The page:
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Page:Popular Science Monthly Volume 49.djvu/599

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APPLETONS’

POPULAR SCIENCE

MONTHLY.

 

SEPTEMBER, 1896.



PRINCIPLES OF TAXATION.
By DAVID A. WELLS, LL.D., D.C.L.,

CORRESPONDANT DE L'INSTITUT DE FRANCE, ETC.

III.—THE DEFINITION, OBJECT, AND SPHERE OF TAXATION.

IT would seem to be in the nature of an economic or commonsense axiom, that a large and varied experience in respect to the management of any one of the great departments of the world's business, would result in the gradual evolution and final definite establishment of certain rules or principles, which would be almost universally recognized and accepted as a basis for practical application and procedure. But in respect to the matter of taxation—which is a fundamental necessity for the maintenance not only of all government, but of civilization—no such result has been achieved. In no department of economic science is there, moreover, so much obscurity and conflicting opinion. Most economists teach that there is "no science of taxation as there is a science of exchanges"; and "that there are no great natural laws running through and controlling taxation and its effects." And while the student will find examples in the history of states or governments of the practical application of almost every form of appropriation of private property under the name of taxation which human ingenuity, prompted by necessity, selfishness, or greed, could devise,[1] and a sufficient record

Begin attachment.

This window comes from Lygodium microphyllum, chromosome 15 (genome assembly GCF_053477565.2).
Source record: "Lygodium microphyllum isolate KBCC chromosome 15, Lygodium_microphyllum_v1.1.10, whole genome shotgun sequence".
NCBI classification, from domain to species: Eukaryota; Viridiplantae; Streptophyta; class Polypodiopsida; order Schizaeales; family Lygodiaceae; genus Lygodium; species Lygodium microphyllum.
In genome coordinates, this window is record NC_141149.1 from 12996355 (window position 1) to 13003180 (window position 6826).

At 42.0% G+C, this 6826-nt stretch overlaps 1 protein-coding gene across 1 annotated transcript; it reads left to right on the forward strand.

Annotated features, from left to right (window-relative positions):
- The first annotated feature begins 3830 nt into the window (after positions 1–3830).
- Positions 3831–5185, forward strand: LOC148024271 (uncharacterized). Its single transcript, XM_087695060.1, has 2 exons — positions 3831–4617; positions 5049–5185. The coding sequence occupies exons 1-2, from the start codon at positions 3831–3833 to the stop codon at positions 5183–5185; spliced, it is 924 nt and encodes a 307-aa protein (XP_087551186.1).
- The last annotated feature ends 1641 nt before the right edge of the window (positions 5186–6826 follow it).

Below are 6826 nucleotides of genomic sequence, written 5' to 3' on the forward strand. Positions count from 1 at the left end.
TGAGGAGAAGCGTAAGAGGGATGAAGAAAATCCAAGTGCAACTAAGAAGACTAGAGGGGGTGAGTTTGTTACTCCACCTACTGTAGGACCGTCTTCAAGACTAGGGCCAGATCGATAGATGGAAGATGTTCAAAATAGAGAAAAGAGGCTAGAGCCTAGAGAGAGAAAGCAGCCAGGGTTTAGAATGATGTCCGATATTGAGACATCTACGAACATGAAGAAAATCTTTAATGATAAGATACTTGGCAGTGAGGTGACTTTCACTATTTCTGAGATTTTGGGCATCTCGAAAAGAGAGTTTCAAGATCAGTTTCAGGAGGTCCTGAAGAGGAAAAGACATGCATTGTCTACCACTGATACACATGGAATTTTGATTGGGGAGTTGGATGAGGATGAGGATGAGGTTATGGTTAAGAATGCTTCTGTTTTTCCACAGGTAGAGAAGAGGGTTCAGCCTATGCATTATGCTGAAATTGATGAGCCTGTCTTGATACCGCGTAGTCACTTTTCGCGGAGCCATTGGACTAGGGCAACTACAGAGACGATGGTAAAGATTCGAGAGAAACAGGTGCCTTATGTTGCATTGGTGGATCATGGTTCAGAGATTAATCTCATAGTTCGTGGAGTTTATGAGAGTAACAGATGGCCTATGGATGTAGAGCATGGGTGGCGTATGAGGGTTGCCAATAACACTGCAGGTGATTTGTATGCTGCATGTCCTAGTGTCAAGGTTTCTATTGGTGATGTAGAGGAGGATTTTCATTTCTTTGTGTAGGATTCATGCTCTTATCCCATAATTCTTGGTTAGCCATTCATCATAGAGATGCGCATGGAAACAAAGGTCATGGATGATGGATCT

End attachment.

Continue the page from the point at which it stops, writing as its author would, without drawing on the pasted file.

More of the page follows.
1. "In Austria everything, it is said, is taxed except the air, and even that has to be paid for in places famous for their salubrity. Dogs, cycles, newspapers, advertisements, and innumerable other articles—pleasures and necessaries—are included in the money-producing list; nothing, indeed, seemed excluded until a very short time ago, when a provincial financier forwarded an exhaustive report to the finance ministry on a neglected source of